Mr. Henry C. Baer was married (first) in 1865, to Mary A. Bobst and to this union there were born two children: John H., died at the age of eight weeks; and Ella L., m. Einar Barfod, by whom she has two children, ? Maria and Laura. Mr. Baer married (second) April 10, 1872, Lucy A. Lasher, daughter of Jacob and Lucena (Dietrich) Lasher, and to this union there were born five children, namely; William F., m. Ella Machamer, and has three children living, Charles E., Stanley L. and A. Marguerite; Anna L. m. G. A. Crotto, and has three children, George H. A., Frank B. and Charles A.; Naomi m. William S. Burg, and has one child, A. Ruth B.; Hannah m. Capt. Al. B. Risley, of New Jersey; and George makes his home with his father in Rosedale.


p. 1180


Samuel A. Baer was born Nov. 28, 1846, in Greenwich township, Berks county, in a small one-story log house, two miles west of Kutztown. The parents were poor, and when Samuel was about three years of age, they moved to Albany township, where he attended the public schools of the district. He was but ten years old when his father died, and he worked for four years on the farm of Eli Lutz for board and clothes. At the age of fourteen he was apprenticed to learn the tailor's trade, at which he made satisfactory progress, but he always felt that he ought to be educated, and so at the end of the first year of his apprenticeship he made arrangements through his sister Kittie to attend the Maxatawny Seminary. Here he at once showed marked talent, and through the kind encouragement of Prof. Henry R. Nicks, the principal of the school, he was enabled to fit himself for the teacher's profession. He taught in the public schools of Maxatawny township from 1864 to 1867, when he entered Franklin and Marshall College, from which he graduated in 1869. In 1872 his Alma Mater conferred on him the degree of A. M. and in 1884 Ursinus College conferred on him the degree of Ph. D.

From 1869 to 1872 Prof. Baer was instructor of Latin and History in the Keystone State Normal School. Later he was principal of Oley Academy, and in 1875 was elected county superintendent of the public schools in Berks county, which position he filled for six years with great ability. He was, so to say, to the manner born, and knew the wants of his people. He gave special attention to the language problem, and formulated suggestions along this line that are still followed extensively in his own and other counties of the State. He was a leader in the interests of the Pennsylvania Germans, and in 1875 organized at Womelsdorf the Conrad Weiser Memorial Association. In 1877 he read a report before the Pennsylvania State Teachers' Association on "The Educational Problem among the German Element," which was extensively published and so favorably received by the public that it secured for him membership in the Pennsylvania Historical Society. He was one of the founders of the Pennsylvania German Society, and is the historian of the Baer family in America.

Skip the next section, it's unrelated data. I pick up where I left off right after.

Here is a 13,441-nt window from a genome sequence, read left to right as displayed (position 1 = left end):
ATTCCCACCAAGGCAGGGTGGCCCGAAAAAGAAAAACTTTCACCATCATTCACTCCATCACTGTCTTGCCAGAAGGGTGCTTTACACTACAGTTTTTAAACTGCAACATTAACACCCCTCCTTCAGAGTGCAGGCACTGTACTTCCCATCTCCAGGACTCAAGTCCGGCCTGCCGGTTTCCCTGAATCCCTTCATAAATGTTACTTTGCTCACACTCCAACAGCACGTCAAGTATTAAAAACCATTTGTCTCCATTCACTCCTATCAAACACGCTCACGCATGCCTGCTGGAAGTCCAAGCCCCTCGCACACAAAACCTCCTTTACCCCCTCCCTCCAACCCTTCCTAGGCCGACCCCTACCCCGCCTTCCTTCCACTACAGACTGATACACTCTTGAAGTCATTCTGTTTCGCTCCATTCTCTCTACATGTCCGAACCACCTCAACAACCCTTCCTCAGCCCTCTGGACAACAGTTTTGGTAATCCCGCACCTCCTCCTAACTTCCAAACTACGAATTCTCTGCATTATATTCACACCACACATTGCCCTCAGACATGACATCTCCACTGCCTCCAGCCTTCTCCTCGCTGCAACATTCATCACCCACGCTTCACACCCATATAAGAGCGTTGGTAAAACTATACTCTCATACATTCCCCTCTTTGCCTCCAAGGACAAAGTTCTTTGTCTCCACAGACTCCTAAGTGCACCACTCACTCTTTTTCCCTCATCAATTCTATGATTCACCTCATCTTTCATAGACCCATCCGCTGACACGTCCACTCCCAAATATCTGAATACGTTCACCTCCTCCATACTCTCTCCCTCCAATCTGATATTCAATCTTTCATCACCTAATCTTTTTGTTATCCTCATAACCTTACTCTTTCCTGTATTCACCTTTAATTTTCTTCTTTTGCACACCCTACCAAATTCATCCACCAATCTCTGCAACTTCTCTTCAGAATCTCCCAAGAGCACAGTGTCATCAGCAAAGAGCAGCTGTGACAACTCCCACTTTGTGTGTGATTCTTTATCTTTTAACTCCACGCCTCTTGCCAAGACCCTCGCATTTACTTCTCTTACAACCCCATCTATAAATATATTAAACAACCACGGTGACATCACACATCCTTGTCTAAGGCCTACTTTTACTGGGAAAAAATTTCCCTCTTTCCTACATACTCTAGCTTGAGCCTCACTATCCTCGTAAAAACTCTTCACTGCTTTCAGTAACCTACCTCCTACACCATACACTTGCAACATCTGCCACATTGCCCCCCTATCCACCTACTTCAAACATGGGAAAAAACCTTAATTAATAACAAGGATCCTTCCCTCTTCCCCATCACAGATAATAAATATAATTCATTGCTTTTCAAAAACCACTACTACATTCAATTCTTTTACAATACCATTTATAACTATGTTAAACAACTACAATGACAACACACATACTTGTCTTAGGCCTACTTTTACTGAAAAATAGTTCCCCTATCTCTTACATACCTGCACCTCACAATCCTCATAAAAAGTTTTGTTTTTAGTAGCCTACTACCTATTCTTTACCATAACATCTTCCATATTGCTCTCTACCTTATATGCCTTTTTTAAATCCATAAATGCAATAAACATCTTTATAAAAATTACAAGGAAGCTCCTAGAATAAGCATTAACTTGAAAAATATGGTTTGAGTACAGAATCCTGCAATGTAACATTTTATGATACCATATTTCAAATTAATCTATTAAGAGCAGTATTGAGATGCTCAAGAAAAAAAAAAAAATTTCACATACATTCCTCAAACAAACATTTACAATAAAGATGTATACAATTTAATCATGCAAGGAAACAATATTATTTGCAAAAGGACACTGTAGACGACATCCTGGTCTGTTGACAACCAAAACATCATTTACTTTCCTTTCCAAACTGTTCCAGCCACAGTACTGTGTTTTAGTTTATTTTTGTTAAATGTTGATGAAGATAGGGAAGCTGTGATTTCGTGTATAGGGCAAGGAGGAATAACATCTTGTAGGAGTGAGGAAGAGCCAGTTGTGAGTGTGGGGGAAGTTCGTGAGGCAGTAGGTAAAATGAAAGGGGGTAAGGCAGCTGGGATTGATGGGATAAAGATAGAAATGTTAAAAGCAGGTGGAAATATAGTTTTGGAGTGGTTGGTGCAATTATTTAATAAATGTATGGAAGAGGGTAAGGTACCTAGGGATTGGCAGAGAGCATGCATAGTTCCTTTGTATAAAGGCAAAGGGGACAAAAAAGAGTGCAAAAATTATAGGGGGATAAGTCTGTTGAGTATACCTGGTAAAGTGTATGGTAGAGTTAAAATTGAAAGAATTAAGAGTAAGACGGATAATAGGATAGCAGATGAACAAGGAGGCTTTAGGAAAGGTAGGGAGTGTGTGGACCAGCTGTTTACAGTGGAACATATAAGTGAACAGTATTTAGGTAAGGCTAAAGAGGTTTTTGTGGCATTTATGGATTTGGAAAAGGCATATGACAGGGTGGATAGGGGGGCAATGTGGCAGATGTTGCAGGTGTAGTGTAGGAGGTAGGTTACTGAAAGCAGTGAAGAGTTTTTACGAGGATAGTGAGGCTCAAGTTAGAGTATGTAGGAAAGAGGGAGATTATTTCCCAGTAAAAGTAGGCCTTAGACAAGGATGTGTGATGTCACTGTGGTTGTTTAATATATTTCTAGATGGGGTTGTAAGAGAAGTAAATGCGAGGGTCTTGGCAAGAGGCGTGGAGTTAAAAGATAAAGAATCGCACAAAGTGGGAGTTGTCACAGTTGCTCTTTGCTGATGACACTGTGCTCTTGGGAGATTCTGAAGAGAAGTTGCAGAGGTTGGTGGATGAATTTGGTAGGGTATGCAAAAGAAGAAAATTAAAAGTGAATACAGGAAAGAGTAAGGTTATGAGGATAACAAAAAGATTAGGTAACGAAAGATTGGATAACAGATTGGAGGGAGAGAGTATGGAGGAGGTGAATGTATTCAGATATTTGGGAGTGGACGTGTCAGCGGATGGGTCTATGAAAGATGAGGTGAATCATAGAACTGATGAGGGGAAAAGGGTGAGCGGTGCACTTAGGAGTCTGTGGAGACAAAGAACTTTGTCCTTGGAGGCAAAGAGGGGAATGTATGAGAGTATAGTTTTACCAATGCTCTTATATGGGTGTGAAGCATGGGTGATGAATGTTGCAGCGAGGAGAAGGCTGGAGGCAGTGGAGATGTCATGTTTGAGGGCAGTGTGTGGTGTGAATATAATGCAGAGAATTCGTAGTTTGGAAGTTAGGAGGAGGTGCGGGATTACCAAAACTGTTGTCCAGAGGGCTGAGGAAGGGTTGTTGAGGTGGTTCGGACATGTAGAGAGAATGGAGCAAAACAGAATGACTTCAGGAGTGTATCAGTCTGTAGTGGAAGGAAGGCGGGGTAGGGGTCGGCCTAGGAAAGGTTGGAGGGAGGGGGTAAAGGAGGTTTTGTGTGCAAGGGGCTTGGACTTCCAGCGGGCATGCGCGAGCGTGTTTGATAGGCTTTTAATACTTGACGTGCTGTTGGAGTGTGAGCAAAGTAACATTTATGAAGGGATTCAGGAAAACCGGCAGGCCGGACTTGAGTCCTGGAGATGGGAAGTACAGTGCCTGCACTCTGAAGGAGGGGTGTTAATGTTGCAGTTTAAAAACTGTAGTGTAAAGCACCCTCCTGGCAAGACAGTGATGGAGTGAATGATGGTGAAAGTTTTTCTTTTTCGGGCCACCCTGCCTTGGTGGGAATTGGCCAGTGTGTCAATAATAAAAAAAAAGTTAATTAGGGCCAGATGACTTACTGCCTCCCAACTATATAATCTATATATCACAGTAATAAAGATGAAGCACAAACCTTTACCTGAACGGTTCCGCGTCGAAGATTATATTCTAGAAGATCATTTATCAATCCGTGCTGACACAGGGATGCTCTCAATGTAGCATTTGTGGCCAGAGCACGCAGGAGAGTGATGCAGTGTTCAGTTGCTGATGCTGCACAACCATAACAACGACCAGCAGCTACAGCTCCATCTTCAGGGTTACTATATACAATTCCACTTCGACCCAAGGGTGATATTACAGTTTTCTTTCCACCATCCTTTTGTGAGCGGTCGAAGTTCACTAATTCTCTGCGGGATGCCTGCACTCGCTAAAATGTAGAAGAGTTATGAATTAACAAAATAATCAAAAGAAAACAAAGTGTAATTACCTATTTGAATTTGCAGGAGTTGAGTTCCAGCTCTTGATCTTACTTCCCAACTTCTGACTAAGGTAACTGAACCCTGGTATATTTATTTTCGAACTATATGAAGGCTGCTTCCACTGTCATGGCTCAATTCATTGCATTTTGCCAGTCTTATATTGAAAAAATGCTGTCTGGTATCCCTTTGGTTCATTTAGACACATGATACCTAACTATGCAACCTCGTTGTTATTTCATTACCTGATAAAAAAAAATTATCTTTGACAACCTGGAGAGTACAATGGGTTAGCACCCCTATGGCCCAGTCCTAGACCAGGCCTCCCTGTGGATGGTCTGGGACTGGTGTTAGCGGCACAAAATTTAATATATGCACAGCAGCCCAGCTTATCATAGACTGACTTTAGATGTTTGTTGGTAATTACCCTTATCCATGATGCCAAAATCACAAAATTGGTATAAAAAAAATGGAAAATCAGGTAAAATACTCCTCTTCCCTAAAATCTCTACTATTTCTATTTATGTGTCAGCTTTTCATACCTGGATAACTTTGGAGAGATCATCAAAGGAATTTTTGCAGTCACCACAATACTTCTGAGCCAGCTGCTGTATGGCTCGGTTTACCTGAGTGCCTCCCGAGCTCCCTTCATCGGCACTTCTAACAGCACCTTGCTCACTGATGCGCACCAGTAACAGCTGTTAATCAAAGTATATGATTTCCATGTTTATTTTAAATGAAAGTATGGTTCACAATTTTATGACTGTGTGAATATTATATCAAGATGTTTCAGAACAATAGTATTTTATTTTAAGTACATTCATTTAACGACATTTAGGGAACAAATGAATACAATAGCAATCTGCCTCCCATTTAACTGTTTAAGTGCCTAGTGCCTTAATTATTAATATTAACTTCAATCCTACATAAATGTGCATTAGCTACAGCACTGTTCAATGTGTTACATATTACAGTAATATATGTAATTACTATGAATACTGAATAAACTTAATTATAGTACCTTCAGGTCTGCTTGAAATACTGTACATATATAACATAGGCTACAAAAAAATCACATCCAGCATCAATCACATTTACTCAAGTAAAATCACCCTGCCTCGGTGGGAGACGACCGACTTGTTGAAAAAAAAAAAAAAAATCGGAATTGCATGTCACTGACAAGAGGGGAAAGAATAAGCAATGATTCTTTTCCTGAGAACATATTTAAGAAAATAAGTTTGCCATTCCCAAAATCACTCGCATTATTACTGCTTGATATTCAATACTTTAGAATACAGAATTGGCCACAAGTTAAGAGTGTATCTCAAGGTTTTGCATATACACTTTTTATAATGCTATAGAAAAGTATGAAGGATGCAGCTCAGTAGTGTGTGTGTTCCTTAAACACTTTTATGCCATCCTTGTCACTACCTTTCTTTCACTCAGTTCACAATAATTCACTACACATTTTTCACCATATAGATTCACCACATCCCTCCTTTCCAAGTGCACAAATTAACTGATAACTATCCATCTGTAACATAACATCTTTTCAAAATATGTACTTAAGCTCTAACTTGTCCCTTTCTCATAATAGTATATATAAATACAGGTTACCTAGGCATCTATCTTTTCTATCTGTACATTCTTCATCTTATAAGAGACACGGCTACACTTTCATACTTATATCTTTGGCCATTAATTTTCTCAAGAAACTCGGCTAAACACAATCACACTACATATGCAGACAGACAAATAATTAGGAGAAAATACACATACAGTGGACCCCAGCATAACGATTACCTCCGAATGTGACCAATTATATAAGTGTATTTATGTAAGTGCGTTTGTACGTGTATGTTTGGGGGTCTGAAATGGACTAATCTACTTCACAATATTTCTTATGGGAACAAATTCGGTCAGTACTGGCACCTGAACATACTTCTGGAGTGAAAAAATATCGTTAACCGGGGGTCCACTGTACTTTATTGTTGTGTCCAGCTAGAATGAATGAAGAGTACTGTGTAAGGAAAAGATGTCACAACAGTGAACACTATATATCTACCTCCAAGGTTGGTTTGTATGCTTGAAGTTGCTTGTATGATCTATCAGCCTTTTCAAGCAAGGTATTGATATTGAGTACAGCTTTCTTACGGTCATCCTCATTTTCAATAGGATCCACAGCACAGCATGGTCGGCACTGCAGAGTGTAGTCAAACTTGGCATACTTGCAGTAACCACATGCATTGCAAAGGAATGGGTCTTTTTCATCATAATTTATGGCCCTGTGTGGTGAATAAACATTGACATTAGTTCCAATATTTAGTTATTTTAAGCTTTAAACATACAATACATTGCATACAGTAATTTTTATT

He was always prominent at educational meetings, particularly at the meetings of the Pennsylvania State Teachers'Association, and in 1884 was its president. He was superintendent of the schools of Reading from 1881 to 1884, after which he was appointed assistant state librarian by Gov. Pattison. In September, 1889, he was again elected city superintendent of the schools of Reading, and served with great efficiency until 1896. He was regarded specially strong as an organizer and as an authority in practical common-sense methods. He was a hard worker, and serious, and left an impress for good in the schools that will be felt for years to come. From 1897 to 1904 he was principal of the Harrisburg high school, and made an enviable reputation for himself and the school, especially for good order and thoroughness. This school was never in a more flourishing condition than during this period. He had the tact to inspire his students and sent annually to college and other higher institutions of learning at least fifty per cent of its graduates. Through sickness Prof. Baer was incapacitated for work for several years, but in 1907 he again took up regular school work by accepting the position of instructor in Pedagogics and English in Eastern College, Front Royal, Va. Here he regained his health and worked with his usual zeal, gaining great reputation as an able instructor. In 1908 he was elected President of Graham College, Va., which position he filled very acceptably to all parties. But in August, 1909, he resigned this position and accepted the chair of Psychology and Pedagogics in the State Normal School at Frostburg, Md., where he is happy in his specialty, and doing good work in helping to train the teachers of his adopted State.